How to Help Children Build a Healthy Body Image

In a society overflowing with negative messages about physical appearance and personal worth, children’s body image is an urgent issue. Children need to know God made their bodies and made them special. Parents and caregivers have the privilege and opportunity to help children understand that God crafted them with care and intentionality. This is foundational for shaping an accurate, biblical self-image.

Children need to understand that God made them in his image (Genesis 1:27). Every part of their bodies was designed by God and declared good.

We get to encourage children to appreciate their bodies and come alongside them to address questions and shame they may experience as they absorb prevalent cultural messages about beauty and worth. Statistics regarding children and body issues are staggering and sad. Children are dealing with body-image distortion at an increasingly early age. Many young children are dieting or developing dangerous eating habits in pursuit of the culturally-prescribed “perfect” weight or shape. Additionally, many trends in our culture lead to hypersexualizing of children.

Research shows that elementary school age is when children are at risk of developing a poor body-image. By helping to improve their body image at this stage and making them more aware of messages the media is putting out, parents and caregivers can better equip them to be confident about their bodies and their personal worth as children of God.

Encouraging Children to Have a Healthy Body Image

Encourage children not to compare themsleves to their peers. Isntead, help them give thanks to God for the unique gifts he has given them and to ask God how he wants these gifts to be used to share his love and kindness.

If your child has a physical impairment, remind him or her it does not negate their inherent worth as God’s image bearer, not does it diminish the ways he can shine brightly from their lives.

Encourage your children to invest time into activities and skills they love that are good. Make a list of new things they want to try, learn, or tackle. Spending time on worthwhile activities boosts confidence, builds healthy friendships, and tunes out demeaning messages about ways their size, shape, or other physical features do not fit an artificially prescribed standard. It also reminds them that God gave them their bodies to be used to do good things.

Set a positive example by not criticizing other people’s bodies, clothing, hairstyle, or other features. If children see their parents judging others’ appearances, then they will be much more likely to do the same to others and themselves.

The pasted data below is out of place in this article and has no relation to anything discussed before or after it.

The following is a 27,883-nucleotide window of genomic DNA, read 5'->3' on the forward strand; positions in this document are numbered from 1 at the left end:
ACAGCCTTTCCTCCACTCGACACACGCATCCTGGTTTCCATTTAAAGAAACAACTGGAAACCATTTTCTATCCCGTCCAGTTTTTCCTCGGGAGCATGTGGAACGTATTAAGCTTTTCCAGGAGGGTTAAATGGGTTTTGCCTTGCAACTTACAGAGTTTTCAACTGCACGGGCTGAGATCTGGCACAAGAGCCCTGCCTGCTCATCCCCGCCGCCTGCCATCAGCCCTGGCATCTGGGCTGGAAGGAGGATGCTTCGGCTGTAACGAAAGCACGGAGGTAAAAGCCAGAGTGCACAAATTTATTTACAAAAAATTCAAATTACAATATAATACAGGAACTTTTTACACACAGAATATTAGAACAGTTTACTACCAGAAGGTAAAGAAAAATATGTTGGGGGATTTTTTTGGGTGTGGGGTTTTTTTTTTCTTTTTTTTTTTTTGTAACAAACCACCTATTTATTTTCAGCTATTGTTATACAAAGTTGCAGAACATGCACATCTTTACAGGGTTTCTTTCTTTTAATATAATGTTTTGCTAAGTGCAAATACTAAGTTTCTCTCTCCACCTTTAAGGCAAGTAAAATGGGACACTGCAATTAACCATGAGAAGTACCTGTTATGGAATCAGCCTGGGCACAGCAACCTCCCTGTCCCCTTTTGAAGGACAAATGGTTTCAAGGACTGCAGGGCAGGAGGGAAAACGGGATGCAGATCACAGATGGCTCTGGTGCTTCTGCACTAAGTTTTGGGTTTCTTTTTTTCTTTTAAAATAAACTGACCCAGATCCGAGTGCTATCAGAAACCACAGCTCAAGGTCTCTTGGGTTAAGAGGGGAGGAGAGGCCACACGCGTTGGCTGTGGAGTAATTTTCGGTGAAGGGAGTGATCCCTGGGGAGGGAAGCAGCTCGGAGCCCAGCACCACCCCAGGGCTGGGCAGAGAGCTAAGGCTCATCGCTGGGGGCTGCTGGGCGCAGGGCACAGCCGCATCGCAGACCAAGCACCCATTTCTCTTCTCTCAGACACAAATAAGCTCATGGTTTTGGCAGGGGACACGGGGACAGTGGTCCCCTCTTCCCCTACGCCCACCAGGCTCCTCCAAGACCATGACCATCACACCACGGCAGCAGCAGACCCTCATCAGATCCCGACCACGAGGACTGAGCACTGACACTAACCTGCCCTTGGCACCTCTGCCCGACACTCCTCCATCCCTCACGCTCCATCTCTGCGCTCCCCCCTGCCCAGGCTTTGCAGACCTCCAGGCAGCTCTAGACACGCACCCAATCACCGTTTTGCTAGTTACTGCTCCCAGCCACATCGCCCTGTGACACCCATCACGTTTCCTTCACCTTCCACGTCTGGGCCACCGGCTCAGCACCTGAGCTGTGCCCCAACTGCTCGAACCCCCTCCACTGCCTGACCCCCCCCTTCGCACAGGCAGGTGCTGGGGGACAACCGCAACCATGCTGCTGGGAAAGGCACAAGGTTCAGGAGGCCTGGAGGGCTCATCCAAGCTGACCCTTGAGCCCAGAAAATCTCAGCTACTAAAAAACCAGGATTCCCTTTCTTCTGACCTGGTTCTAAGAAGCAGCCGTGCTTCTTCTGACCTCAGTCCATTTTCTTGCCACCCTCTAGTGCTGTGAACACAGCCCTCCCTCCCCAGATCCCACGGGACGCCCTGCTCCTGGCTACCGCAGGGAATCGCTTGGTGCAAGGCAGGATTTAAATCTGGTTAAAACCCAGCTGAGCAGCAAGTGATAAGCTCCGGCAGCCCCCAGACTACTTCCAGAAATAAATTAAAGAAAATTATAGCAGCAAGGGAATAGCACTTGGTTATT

If you have insecurities about your own appearance, don’t make offhand, critical comments about those perceived flaws. Instead, intentionally talk with your children about how God has helped you learn to see your body more like he sees it, even though you still struggle at times. Knowing that you are experiencing the same struggle can help them know what to do with their own pain and insecurities—actively trust the loving Creator who has designed them with care and intentionality.


Originally appeared here. Because bodies can be confusing and sometimes embarrassing to children, Justin and Lindsey Holcomb wrote God Made Me in His Image for parents to use in helping their kids understand how God made their bodies in his image.

Photo of Justin Holcomb

Justin Holcomb

Justin Holcomb is an Episcopal minister (serving as the Canon for Vocations in the Diocese of Central Florida) and teaches theology at Gordon-Cowell-Theological Seminary and Reformed Theological Seminary. You can read more from Justin at justinholcomb.com and connect with him on Twitter @JustinHolcomb

Photo of Lindsey Holcomb

Lindsey Holcomb

Lindsey Holcomb counsels victims of sexual assault and domestic violence. Previously, she worked at a sexual assault crisis center and also served as a case manager at a domestic violence shelter. Lindsey provided crisis intervention to victims of sexual assault and domestic violence and conducted a variety of training seminars to service providers. She earned a Master in Public Health with a focus on violence against women and was a co-founder of REST (Real Escape from the Sex Trade). Lindsey and her husband, Justin, are authors of Is It My Fault?: Hope and Healing for Those Suffering Domestic Violence and Rid of My Disgrace: Hope and Healing for Victims of Sexual Assault.

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